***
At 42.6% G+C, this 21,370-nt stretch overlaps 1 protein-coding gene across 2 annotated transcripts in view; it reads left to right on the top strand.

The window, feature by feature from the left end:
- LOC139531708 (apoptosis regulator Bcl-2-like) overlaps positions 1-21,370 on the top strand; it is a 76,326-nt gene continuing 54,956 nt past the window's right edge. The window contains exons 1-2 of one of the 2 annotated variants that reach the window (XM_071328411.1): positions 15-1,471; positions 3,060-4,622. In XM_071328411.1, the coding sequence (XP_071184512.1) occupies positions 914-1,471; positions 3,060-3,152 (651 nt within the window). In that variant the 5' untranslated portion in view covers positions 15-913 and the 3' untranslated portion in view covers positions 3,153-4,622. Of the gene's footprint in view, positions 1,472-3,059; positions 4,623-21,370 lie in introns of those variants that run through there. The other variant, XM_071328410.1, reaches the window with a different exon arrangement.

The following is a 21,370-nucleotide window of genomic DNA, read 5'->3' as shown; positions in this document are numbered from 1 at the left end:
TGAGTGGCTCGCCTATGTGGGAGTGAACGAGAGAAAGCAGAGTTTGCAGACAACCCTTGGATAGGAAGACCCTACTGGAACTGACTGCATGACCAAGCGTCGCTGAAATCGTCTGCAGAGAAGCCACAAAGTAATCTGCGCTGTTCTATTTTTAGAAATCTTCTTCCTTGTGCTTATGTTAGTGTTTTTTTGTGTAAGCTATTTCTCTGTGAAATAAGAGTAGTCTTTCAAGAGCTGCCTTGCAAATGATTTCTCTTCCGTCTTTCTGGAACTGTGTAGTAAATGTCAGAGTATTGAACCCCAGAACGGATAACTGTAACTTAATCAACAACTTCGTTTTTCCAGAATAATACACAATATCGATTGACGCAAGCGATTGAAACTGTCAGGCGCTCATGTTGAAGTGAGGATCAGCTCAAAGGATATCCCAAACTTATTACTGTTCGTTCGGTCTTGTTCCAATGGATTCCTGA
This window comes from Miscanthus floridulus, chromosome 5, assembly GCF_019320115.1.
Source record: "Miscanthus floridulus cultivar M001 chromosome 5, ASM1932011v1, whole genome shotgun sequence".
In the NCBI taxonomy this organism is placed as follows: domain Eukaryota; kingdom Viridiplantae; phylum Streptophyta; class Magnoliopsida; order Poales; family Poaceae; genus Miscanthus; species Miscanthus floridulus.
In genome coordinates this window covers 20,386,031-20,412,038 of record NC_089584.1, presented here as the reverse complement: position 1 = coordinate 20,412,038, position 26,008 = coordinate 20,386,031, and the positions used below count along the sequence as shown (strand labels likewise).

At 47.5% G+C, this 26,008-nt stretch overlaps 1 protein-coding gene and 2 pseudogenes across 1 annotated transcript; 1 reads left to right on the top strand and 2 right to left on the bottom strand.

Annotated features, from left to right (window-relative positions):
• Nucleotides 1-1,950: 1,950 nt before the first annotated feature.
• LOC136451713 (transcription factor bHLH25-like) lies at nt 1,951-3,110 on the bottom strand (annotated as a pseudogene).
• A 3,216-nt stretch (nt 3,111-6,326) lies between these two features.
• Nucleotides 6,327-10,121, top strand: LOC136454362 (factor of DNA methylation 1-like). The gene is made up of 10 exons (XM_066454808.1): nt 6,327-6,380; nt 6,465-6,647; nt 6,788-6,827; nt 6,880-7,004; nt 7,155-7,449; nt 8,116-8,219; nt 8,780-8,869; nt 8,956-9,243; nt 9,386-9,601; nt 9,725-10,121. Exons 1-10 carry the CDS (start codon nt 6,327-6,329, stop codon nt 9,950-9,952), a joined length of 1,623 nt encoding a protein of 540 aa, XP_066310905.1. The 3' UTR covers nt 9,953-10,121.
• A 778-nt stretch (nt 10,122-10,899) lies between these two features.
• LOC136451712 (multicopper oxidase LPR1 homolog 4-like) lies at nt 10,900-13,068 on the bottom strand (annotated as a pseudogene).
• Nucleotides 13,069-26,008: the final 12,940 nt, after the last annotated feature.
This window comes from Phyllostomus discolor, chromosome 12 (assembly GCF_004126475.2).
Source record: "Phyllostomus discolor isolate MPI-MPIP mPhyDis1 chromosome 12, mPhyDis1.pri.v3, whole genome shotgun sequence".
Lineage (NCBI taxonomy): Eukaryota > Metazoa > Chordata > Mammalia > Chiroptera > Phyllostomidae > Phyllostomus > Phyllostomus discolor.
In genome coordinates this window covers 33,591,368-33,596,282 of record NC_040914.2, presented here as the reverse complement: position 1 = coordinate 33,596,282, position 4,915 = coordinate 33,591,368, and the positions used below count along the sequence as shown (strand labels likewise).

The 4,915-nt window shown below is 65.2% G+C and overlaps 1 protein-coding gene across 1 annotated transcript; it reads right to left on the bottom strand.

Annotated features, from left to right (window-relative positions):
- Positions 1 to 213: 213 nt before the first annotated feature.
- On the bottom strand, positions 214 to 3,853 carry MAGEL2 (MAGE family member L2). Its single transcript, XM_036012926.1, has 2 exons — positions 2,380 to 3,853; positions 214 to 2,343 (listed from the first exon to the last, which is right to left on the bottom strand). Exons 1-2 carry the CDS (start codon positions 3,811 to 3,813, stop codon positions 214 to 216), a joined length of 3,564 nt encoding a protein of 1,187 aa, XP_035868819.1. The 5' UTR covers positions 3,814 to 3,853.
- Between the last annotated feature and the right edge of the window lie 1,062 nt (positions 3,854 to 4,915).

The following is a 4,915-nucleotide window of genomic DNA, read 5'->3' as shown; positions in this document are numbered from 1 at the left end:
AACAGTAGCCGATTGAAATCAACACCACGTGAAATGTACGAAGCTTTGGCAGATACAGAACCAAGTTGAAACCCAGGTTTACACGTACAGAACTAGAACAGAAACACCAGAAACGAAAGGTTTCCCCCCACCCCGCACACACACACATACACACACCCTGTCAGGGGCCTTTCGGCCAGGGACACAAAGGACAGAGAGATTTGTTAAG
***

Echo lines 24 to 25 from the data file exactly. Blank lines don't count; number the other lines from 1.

Annotated features, from left to right (window-relative positions):
- Positions 1 to 213: 213 nt before the first annotated feature.